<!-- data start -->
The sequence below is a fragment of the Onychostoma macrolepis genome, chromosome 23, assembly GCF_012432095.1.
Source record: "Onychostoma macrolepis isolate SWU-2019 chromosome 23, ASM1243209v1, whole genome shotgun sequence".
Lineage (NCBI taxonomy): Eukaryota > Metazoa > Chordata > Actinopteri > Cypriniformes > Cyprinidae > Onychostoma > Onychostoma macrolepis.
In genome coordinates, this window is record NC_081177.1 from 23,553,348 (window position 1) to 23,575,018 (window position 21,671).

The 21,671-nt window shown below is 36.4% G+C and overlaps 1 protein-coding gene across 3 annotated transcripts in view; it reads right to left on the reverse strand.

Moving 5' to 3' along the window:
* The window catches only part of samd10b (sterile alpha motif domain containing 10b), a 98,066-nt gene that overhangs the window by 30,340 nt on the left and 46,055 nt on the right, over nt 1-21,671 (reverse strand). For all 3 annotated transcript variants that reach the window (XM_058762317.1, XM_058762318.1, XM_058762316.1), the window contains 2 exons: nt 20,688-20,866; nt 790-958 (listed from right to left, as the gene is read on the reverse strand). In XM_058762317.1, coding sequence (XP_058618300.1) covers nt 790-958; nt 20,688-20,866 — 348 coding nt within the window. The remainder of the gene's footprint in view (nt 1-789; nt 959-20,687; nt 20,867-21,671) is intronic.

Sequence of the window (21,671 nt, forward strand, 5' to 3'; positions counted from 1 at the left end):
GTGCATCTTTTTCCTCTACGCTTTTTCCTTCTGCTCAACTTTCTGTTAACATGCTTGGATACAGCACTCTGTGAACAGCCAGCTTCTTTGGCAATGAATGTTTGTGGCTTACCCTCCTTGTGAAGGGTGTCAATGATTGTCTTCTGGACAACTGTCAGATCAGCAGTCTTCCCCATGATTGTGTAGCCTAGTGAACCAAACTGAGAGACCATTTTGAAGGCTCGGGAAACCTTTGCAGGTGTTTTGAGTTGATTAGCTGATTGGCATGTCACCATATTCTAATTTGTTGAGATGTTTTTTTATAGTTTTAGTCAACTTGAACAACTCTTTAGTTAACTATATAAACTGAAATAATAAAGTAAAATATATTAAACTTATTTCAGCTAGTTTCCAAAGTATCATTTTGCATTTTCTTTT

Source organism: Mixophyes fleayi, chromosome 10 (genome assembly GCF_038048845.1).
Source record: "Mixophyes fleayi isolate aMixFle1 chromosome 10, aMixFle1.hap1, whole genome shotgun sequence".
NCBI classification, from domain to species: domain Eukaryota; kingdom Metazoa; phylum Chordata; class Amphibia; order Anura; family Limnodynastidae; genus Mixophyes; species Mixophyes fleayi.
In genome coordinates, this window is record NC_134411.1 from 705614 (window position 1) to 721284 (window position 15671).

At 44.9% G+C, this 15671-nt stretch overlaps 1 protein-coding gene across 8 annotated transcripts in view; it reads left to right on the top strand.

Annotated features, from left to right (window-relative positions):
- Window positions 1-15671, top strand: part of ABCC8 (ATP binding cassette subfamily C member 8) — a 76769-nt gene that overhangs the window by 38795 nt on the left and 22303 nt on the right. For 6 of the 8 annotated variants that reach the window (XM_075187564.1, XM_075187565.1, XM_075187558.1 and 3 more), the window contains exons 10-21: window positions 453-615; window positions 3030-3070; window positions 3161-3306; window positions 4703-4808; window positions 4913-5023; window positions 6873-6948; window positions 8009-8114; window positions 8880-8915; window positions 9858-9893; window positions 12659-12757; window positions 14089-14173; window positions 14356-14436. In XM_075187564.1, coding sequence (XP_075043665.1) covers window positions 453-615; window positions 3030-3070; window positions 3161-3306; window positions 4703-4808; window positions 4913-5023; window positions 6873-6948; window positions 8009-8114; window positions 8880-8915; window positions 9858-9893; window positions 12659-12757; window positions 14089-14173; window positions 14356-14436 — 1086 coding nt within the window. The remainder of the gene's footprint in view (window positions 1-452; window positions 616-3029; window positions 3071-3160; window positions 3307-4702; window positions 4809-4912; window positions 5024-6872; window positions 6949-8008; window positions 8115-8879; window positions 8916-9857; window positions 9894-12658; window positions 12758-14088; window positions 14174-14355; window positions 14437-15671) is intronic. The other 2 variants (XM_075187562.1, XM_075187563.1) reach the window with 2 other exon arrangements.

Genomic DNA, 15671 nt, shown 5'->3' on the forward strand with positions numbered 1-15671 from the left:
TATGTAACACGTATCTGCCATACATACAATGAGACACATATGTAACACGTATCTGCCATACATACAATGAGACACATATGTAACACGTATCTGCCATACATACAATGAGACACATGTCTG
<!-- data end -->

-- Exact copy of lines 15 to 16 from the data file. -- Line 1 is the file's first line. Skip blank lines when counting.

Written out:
Annotated features, from left to right (window-relative positions):
- Window positions 1-15671, top strand: part of ABCC8 (ATP binding cassette subfamily C member 8) — a 76769-nt gene that overhangs the window by 38795 nt on the left and 22303 nt on the right. For 6 of the 8 annotated variants that reach the window (XM_075187564.1, XM_075187565.1, XM_075187558.1 and 3 more), the window contains exons 10-21: window positions 453-615; window positions 3030-3070; window positions 3161-3306; window positions 4703-4808; window positions 4913-5023; window positions 6873-6948; window positions 8009-8114; window positions 8880-8915; window positions 9858-9893; window positions 12659-12757; window positions 14089-14173; window positions 14356-14436. In XM_075187564.1, coding sequence (XP_075043665.1) covers window positions 453-615; window positions 3030-3070; window positions 3161-3306; window positions 4703-4808; window positions 4913-5023; window positions 6873-6948; window positions 8009-8114; window positions 8880-8915; window positions 9858-9893; window positions 12659-12757; window positions 14089-14173; window positions 14356-14436 — 1086 coding nt within the window. The remainder of the gene's footprint in view (window positions 1-452; window positions 616-3029; window positions 3071-3160; window positions 3307-4702; window positions 4809-4912; window positions 5024-6872; window positions 6949-8008; window positions 8115-8879; window positions 8916-9857; window positions 9894-12658; window positions 12758-14088; window positions 14174-14355; window positions 14437-15671) is intronic. The other 2 variants (XM_075187562.1, XM_075187563.1) reach the window with 2 other exon arrangements.